Hartmut Holzwart and Jason Summers have successfully tamed a extended family of wickstretchers, beginning with the one at right -- a p4 wickstretcher with two central lines and a p8 tail, constructed by Holzwart on 22 April 2005.
This was followed by several related results. To the right is an alternate form of the wickstretcher, created by Holzwart, with the right side replaced by a pure p4 tail section. On the far right is another phase of the above wickstretcher, with the tail replaced by a p6 fencepost constructed by Karel Suhajda on the same day.
Starting from a related p80 puffer ship, Jason Summers produced a new smaller p80 puffer -- 8 cells wider than the known p4 ships in Paul Tooke's collection, but about 20 cells shorter. As with the old ships, there's also an alternate, much less prolific p80 orbit -- as well as a p20 "bread-and-honey" orbit (loaves are created, then converted to beehives a few generations later.)
Holzwart also produced a four-central-line wickstretcher, and later a smaller version of the original minimal wickstretcher as well (with no central lines in the wick) -- both completed by a p4 c/2 tail rather than a fencepost.
Based on a "double fencepost" pattern of Holzwart's (not shown) Summers found a way to provide an independent fencepost for each of the two active edges of a wick -- allowing any number of stable lines to be added in the middle (the example at right shows a wick with a 14-line "sandwich".) Other possible modifications include changing the phase of the two edges relative to each other, as in the asymmetrical wickstretcher and fencepost at the far right -- or simply shifting one section of the wick by two cells relative to an adjacent section, as shown by the "spacers" (four-line-thick oblongs) toward the center of the pattern below.
Finally, Summers succeeded in using the new wick and fencepost technology to produce this semi-spacefilling pattern, which expands in three directions at half the speed of light -- producing a triangular region that grows to fill half the plane. [Previous spacefillers have all been diamond-shaped, expanding at c/2 in all four cardinal directions to fill the entire plane.]
On May 21, Jason Summers produced sample patterns that allow the construction of wickstretchers with any number of central lines, by adding the appropriate number of four-line "spacers" to one of the four extensible base patterns. He observed: "For each number of lines, there are eight possible wicks, made by changing the relative position and phase of the two sides of the wick (except for zero lines, where there are only two)."
Dean Hickerson has presented a pair of new transcendental patterns he's created. These consist of puffers and guns, which grow in what appear to be unpredictable ways.
This produces groups of LWSSs headed west, with gaps of fixed size between them. The lengths of the groups form the 'ruler' sequence, 1 2 1 3 1 2 1 4 1 2 1 3 1 2 1 5 ... (Sloane's A001511). The first group of length n is emitted about generation 96*2^n. The pattern uses a Corderman eater puffer found by Paul Tooke (Jan 2004), a p48 glider gun by Noam Elkies (Jun 1997), a p8 glider reflector by Noam Elkies (Sep 1998), and a p24 LWSS puffer (source unknown).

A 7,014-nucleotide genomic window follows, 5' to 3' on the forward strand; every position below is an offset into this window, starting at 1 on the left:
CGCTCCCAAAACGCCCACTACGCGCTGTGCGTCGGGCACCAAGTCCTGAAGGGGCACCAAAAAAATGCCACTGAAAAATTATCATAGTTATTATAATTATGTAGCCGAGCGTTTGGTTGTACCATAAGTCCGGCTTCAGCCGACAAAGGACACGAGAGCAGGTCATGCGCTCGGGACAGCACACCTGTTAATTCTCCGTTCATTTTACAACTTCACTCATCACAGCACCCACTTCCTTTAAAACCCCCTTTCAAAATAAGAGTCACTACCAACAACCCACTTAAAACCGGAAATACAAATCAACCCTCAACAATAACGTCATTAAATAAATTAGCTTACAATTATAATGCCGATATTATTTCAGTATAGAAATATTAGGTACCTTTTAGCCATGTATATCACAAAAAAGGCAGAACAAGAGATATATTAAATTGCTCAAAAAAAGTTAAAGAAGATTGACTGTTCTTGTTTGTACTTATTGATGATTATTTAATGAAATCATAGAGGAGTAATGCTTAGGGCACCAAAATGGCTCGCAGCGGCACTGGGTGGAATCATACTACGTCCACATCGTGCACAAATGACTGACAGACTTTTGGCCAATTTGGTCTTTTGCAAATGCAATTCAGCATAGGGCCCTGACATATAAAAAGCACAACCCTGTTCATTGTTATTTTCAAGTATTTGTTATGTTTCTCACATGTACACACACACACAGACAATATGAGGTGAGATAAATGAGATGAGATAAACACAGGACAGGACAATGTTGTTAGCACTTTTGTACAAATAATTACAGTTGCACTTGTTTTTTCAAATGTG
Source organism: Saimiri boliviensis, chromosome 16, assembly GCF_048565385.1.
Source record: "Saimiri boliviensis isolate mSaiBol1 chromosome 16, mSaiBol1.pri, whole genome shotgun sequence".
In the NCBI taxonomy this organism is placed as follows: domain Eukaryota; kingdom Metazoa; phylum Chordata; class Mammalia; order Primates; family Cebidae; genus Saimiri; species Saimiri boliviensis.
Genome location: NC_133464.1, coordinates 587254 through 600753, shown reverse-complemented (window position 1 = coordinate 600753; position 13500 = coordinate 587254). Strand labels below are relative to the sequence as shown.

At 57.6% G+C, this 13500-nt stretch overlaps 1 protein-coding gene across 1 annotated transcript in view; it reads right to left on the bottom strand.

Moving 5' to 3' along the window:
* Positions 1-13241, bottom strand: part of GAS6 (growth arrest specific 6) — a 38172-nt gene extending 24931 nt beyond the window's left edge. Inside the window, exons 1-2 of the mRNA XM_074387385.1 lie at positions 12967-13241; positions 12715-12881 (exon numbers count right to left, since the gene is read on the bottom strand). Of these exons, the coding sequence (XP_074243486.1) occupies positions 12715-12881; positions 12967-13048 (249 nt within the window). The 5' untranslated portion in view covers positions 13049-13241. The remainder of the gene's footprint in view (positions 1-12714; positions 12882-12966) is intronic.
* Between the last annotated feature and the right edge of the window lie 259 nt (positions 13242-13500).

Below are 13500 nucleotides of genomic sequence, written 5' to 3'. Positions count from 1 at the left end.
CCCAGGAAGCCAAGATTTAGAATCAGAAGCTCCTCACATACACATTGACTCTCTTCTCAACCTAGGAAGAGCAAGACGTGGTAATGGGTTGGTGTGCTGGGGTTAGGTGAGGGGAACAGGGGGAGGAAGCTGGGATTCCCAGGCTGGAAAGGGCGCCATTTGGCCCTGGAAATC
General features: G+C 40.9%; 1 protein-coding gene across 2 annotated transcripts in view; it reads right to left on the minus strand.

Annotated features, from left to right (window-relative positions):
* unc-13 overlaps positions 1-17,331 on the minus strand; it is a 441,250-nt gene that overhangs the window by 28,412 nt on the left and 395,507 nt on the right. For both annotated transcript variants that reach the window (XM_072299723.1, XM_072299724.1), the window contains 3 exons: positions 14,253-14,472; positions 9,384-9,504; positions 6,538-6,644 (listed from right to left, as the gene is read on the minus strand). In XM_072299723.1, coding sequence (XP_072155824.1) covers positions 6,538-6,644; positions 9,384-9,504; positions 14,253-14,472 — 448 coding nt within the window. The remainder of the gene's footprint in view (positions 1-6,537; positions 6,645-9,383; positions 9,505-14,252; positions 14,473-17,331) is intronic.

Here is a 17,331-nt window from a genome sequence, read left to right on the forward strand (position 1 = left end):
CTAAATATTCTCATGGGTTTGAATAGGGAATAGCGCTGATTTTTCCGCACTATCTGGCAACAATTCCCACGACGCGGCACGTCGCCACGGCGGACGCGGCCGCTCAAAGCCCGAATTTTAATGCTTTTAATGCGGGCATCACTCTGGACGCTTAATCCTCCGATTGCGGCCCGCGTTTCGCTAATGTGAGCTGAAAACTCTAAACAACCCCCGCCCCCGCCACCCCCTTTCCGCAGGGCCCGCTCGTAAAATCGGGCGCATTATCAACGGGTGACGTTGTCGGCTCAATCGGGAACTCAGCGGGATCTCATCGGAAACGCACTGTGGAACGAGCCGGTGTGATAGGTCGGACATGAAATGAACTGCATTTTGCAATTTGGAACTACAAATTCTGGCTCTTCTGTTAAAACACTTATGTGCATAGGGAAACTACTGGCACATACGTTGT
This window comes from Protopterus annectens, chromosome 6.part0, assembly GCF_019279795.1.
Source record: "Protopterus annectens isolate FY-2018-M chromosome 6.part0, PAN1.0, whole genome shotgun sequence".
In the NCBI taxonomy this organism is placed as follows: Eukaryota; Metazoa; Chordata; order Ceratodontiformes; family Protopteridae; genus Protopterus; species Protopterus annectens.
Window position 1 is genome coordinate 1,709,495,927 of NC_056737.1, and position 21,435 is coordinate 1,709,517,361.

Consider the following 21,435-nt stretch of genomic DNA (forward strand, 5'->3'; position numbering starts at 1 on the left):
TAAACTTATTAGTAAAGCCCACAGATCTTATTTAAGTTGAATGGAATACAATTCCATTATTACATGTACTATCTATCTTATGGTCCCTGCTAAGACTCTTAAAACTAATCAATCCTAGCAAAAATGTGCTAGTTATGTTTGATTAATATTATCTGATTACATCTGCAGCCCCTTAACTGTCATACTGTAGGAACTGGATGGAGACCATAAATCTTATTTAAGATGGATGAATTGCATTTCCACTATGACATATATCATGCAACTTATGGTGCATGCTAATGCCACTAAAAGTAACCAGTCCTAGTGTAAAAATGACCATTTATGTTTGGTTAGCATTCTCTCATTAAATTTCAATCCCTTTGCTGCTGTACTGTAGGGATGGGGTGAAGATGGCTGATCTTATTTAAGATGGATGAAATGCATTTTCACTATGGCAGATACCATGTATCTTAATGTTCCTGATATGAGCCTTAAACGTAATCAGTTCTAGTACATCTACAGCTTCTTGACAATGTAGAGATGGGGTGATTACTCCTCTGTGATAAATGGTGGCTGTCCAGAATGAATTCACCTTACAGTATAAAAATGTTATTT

Shown are the starting pattern at Gen 0 and later at Gen 850, after 1-2-1-3-1 as been emitted. (Note: They've been rotated 90° to better fit the page.)
The second object is "Jagged Lines":
Jagged lines of gliders, formed by a drifting collision of two Lightweight Spaceships (LWSS) streams, crash to form an approximately vertical jagged line of pairs of blocks. I don't know if the line stays within a bounded distance of the center line, or extends infinitely far to the left, or to the right, or both.
Shown are the starting pattern at Gen 0 and later at Gen 850, shortly after the second block pair has been created. (Note: They've been rotated 90° to better fit the page.) Hickerson also simulated the placement of the block pairs and presented a plot showing the first 11,426,769 Twin Blocks produced by Gen 4,113,636,213. (The horizontal:vertical scale is 488:1 to emphasize the shifting locations.) The dimensions of the jagged line of Twin Blocks are cells 140,480 wide with a tail 685,605,960 cells long.
Hickerson says that he doesn't think it's a random walk:
There are some large portions of it that are almost symmetric across horizontal lines. Also, the transitions between successive minimal and maximal x-coordinates are rather brief. I.e. it spends a long time far to the left of the center line, then moves quickly to a point far to the right, spends a long time there, etc. I think there's an approximate scale-invariance; if you expand the picture by appropriate factors horizontally and vertically it'll look almost the same. But I don't understand it well enough to say what those factors are.
Gabriel Nivasch points out that if the Pre-Block (shown in red), which is responsible for the asymmetry of the pattern, is removed, then the pattern generated is one generated by a growing sequence which starts out with zero and adds four new items at the end while sequentially reading the digits already laid out. The additions are
0 -> 1 0 1 0
1 -> 1 0 1 1
which gives the initial sequence of "0 1 0 1 0 1 0 1 1 1 0 1 0 1 0 1 1 1 0 1 0 1 0 1 1".
Earlier, Nicolay Beluchenko pointed out that only 3 of the 6 possible state combinations for the top cell on the line of bilateral symmetry of a "P5 squirter" type oscillator were known, as shown to the right. The sequences are—